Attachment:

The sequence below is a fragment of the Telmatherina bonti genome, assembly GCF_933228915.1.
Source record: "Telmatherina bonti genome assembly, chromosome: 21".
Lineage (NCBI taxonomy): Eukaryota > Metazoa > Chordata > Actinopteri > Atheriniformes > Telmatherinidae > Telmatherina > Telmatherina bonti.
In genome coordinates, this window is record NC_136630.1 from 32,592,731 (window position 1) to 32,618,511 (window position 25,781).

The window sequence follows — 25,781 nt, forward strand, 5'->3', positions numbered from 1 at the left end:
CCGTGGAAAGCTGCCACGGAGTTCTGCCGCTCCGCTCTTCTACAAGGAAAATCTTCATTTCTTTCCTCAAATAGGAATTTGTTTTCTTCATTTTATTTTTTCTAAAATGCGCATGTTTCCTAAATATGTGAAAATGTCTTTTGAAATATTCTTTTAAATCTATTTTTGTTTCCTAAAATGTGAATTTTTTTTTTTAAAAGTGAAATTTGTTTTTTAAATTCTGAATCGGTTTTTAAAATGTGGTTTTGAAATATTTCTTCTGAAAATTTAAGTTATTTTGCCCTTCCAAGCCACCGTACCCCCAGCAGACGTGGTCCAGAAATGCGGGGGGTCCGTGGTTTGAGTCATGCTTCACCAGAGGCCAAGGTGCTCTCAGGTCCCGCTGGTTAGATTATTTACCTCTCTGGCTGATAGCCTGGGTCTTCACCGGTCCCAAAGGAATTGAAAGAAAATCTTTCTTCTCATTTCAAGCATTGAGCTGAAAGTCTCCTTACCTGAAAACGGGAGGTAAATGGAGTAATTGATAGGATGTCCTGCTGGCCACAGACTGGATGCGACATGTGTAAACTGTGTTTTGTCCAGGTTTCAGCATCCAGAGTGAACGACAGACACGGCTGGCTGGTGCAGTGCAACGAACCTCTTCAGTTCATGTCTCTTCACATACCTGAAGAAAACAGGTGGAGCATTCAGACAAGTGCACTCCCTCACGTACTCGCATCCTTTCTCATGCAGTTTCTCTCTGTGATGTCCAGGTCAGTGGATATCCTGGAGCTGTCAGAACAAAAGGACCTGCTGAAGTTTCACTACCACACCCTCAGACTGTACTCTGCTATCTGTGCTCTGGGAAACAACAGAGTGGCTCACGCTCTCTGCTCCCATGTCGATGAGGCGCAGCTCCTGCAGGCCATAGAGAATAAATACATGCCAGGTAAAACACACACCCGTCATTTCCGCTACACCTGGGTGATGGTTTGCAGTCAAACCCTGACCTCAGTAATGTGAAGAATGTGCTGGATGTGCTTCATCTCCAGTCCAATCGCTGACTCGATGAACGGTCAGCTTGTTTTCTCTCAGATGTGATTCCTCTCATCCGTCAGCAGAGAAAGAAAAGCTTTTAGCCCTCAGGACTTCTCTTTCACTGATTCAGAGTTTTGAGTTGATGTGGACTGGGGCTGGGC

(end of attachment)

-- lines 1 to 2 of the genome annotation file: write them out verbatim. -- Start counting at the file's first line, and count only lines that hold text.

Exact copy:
The sequence below is a fragment of the Telmatherina bonti genome, assembly GCF_933228915.1.
Source record: "Telmatherina bonti genome assembly, chromosome: 21".